Native ingredients


This week, CW is celebrating native ingredients and flavours. Food writer Libby Kimber shares two recipes, one savoury and one sweet, that showcase some of Australia’s best native ingredients.

These recipes are from Warndu Mai (Good Food) by Rebecca Sullivan & Damien Coulthard published by Hachette Australia, Hardback RRP $45.

Green gnocchi with cinnamon myrtle burnt butter sauce

Serves: 2

Prep: 10 mins (plus chilling time)

Cook: 5 mins

  • 400 g warrigal greens
  • Handful of sea parsley, finely chopped
  • 1 garlic clove, crushed
  • 140g ricotta
  • 85g plain flour
  • 2 free-range eggs
  • 100g grated Parmesan cheese
  • Salt and pepper, to taste

Burnt butter sauce

  • 100g butter
  • 1 tsp ground cinnamon myrtle, plus extra to sprinkle
  • 1 garlic clove

To serve

  • 1 sprig of sea parsley, leaves picked, to garnish
  • Salt and pepper, to taste

Place 300 g of the warrigal greens in a bowl and pour boiling water over them. Leave for 1–2 minutes until wilted, drain thoroughly, squeeze out excess water and finely chop.

Place the warrigal greens, parsley, garlic, ricotta, flour, eggs and cheese in a large bowl and season with salt and pepper. Use a fork to stir very thoroughly.

On a floured surface, roll the dough into finger-sized lengths then cut into 3 cm portions. Place on baking tray lined with baking paper and refrigerate for at least 30 minutes before cooking.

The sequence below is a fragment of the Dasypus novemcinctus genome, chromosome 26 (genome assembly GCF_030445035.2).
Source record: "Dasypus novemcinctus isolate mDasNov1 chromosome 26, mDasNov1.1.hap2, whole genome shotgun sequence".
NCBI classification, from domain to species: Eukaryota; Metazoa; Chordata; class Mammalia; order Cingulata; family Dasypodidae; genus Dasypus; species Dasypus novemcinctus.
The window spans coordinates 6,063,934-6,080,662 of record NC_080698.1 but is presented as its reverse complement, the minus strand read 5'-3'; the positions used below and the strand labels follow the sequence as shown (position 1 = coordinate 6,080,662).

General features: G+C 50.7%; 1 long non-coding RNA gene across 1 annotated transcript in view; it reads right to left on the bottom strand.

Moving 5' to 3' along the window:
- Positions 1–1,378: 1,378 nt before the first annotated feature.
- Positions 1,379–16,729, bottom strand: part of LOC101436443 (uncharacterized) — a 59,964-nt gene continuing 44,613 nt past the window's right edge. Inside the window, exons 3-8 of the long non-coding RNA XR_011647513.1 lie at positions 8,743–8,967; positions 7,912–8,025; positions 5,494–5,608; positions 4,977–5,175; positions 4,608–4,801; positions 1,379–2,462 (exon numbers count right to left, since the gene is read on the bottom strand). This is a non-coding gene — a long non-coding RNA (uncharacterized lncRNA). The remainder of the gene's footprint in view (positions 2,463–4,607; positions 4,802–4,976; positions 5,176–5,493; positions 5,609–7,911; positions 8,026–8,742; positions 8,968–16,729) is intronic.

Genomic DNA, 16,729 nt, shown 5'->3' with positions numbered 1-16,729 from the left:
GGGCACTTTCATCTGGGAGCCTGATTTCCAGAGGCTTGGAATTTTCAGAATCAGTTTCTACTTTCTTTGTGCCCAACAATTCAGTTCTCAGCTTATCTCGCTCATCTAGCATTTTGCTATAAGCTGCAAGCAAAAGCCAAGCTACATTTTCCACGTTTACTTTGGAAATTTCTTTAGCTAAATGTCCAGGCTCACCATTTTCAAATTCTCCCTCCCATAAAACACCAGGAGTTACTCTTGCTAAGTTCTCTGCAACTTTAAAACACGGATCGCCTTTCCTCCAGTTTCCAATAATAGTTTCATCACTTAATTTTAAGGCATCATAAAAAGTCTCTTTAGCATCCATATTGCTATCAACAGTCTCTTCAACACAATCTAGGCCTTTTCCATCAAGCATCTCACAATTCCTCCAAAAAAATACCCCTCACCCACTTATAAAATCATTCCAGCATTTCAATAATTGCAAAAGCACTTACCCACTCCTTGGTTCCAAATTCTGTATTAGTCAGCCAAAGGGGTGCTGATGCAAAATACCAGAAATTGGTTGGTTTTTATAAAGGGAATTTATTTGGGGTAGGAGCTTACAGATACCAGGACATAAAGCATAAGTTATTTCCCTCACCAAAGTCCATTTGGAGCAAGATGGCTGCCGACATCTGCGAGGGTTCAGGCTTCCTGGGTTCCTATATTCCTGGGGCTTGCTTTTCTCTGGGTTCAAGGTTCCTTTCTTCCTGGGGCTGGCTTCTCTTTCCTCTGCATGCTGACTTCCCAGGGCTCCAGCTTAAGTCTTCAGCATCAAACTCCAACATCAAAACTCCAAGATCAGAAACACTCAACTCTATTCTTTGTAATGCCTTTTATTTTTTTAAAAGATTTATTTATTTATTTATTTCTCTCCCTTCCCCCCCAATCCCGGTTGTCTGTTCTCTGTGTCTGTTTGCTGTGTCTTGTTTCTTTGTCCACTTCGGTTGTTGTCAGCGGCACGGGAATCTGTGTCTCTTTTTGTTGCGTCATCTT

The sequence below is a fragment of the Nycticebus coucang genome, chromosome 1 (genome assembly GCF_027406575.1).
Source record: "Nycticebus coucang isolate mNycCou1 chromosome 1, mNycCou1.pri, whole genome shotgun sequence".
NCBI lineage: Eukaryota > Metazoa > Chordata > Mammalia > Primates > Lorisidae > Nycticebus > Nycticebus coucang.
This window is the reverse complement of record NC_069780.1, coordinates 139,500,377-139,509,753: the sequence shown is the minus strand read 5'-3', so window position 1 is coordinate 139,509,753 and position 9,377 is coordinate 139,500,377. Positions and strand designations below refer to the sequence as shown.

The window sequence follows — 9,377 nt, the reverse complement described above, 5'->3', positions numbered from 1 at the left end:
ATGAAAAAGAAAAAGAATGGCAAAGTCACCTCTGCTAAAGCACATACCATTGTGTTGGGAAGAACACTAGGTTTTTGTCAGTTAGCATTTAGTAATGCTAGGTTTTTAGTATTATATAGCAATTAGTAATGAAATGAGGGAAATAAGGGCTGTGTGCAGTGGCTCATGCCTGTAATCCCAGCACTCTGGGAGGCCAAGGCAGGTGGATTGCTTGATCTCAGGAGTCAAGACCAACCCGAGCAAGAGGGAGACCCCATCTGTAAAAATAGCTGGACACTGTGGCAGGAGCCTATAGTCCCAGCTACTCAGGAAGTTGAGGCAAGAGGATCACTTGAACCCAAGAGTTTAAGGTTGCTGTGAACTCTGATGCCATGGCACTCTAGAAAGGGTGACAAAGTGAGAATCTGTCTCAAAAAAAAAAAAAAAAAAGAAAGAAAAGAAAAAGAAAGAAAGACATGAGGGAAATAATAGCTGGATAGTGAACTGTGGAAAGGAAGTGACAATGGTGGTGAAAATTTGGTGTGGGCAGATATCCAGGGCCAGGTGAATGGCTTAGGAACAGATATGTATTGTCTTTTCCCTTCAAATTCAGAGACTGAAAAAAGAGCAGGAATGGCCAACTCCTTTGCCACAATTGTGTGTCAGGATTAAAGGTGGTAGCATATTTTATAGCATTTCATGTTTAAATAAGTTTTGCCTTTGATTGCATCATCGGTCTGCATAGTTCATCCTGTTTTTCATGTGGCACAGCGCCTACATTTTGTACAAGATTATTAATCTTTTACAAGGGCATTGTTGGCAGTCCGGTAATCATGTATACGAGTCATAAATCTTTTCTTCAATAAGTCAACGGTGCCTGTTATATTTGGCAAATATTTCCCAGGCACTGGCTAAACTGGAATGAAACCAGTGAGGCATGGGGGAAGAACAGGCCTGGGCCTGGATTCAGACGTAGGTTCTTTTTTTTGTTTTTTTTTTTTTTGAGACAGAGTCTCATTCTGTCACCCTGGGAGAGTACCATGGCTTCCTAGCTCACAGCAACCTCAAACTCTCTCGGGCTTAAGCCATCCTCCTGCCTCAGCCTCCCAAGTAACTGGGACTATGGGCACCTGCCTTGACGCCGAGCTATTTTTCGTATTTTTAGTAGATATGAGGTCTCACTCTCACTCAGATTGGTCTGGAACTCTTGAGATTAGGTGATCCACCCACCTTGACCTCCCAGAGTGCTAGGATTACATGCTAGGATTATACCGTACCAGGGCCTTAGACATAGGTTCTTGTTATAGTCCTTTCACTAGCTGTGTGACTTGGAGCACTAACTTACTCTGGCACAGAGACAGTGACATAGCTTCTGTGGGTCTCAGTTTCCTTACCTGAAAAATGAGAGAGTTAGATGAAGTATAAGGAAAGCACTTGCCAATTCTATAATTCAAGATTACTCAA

Boil a large pot of salted water and cook the gnocchi until just cooked, a few minutes. They will float to the top when cooked. Drain and set aside.

To make the burnt butter sauce: In a large saucepan over medium heat, melt the butter with the cinnamon myrtle, garlic and remaining warrigal greens. Cook for 5–6 minutes, or until the butter is slightly brown.

Toss the gnocchi through the sauce, stir through the sea parsley leaves and season with salt and pepper to taste. Sprinkle with cinnamon myrtle to serve.

Tamarind and thyme crème brûlée

Serves: 4

Prep: 10 mins

Cook: 30 mins

  • 250g boonjie tamarind, chopped
  • 1 cup caster sugar
  • 1/4 cup water
  • 1/4 cup orange juice
  • 500ml double cream
  • 1 tsp vanilla essence
  • 6 sprigs of native thyme
  • 6 egg yolks
  • 1/4 cup caster sugar, extra, for sprinkling
  • 2 sprigs native thyme, for garnish (optional)

Preheat oven to 180°C. Place tamarind, ½ cup sugar, the water and orange juice in a small saucepan over high heat. Bring to the boil. Reduce heat to medium and cook for 18–20 minutes, stirring occasionally, until the consistency is thick and jammy.

Spoon into the base of 4 x ¾ cup heat-proof ramekins or dishes. Place cream, vanilla essence and thyme sprigs in a medium saucepan over high heat. Bring to the boil. Reduce heat and simmer for 5 minutes. Remove thyme.

Place egg yolks and the remaining sugar together in a bowl and whisk. Pour cream mixture into egg mixture and whisk. Pour back into the saucepan, heat over low heat and cook for 4 minutes or until thick.

Carefully pour into ramekins. Place in a baking dish and pour boiling water into the baking dish to about halfway up the ramekins. Bake for 15–20 minutes, or until just set. (The brûlée should have a slight wobble.)

Cool at room temperature. Refrigerate for 2 hours or until cold. Sprinkle with extra sugar and torch the tops with a kitchen blowtorch until golden and caramelised. (Note: If you don’t have a kitchen blowtorch, preheat oven grill to high. Place ramekins under grill for 30 seconds to 1 minute, or until tops are golden and caramelised.) Serve immediately.

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